Evil Thoughts

Here’s what I’ve run across lately:


From Charles Bellinger’s essay, “The Joker Is Satan, and So Are We: Girard and The Dark Knight”:

“When The Joker says “the only sensible way to live in this world is without rules” he is speaking the voice of chaotic, Dionysian violence. But he also reveals in this scene that the “rules,” the laws and prohibitions that society invents to contain violence, are a sham. The police and the legal system think of themselves as stemming from a different spiritual source than the demonic criminals; but in reality they all flow out of the fountain of the complex, shapeshifting satanic event. The violence of the criminals and the brutality of the police, symbolized by Batman slamming the Joker’s head into the table, reveal that the ultimate basis of violence is reciprocity. The enemies who attack each other come to resemble each other more and more until they are indistinguishable.”


From Dave Cullen’s article in Slate (2004), “The Depressive and the Psychopath: At last we know why the Columbine killers did it”:

Columbine shooter Eric Harris is described as a psychopath, with a

“pattern of grandiosity, glibness, contempt, lack of empathy, and superiority. … Because psychopaths are guided by such a different thought process than non-psychopathic humans, we tend to find their behavior inexplicable. But they’re actually much easier to predict than the rest of us once you understand them. Psychopaths follow much stricter behavior patterns than the rest of us because they are unfettered by conscience, living solely for their own aggrandizement.”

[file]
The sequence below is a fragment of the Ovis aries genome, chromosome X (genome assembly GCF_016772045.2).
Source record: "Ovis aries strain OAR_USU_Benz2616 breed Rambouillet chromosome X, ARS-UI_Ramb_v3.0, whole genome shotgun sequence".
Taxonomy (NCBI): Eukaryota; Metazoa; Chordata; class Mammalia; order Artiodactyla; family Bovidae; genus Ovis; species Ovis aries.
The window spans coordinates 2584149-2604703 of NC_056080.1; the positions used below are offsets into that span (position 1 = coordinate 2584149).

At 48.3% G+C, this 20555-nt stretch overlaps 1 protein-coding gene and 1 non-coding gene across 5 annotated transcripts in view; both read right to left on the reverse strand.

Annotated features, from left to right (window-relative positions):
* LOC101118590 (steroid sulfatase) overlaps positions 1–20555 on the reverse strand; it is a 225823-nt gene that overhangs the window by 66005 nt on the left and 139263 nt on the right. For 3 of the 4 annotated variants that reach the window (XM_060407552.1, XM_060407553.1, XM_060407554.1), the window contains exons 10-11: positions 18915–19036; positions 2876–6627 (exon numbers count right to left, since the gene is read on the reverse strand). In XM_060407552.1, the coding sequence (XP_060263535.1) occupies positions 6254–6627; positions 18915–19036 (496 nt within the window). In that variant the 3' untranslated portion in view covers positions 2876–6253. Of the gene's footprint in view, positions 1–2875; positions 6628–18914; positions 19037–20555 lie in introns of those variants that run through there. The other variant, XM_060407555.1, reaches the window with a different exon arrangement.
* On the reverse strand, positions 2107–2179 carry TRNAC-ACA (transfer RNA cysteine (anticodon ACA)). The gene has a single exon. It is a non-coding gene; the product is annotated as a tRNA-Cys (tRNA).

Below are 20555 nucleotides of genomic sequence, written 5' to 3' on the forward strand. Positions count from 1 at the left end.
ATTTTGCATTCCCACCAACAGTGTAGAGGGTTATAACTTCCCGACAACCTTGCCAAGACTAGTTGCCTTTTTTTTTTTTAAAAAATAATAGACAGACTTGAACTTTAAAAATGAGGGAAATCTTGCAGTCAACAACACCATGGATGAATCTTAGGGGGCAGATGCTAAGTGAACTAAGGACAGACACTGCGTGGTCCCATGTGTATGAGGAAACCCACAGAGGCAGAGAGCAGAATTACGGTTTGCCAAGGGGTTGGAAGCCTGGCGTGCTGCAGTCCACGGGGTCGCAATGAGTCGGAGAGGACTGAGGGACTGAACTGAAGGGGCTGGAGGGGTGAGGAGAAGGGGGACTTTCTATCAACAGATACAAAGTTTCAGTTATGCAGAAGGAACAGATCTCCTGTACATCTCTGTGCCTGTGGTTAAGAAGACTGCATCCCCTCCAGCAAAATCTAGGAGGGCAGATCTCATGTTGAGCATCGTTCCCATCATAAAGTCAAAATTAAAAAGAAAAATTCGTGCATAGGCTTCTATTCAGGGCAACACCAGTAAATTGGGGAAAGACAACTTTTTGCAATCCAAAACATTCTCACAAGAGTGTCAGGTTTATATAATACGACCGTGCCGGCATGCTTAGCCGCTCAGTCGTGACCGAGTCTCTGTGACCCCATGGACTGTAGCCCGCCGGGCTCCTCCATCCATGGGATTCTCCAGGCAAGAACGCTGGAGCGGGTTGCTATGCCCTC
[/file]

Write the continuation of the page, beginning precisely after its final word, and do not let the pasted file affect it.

From Helene Tursten’s crime novel, The Glass Devil (2003; transl. English 2007):

“‘At first you think it’s totally incomprehensible, how people can devote themselves to Satan-worship and strange rituals. Then, in some way … you wonder what makes these people tick.

“‘What is it that makes them tick then?’

“‘Power. They want power over other people and power to accept themselves. According to [Anton] LaVey, nothing limits you more than yourself and your own conscience, until you realize that no one else is allowed to make decisions about you. … Satanism gives people permission to live out forbidden desires. … You dare to let Satan loose inside you. The figure of God in different religions often has a law-giving role. That’s not the case in Satanism. …'”

“‘”I” is the secret word,’ she said.”

“‘And complete satisfaction of one’s own desires. I can trace Satanism in most of the crimes we investigate. … Most crimes are about satisfactions of one’s own needs. Money, sex, power or as a way of finding an outlet for one’s anger. .. Maybe some of us have more of Satan inside than others.'”


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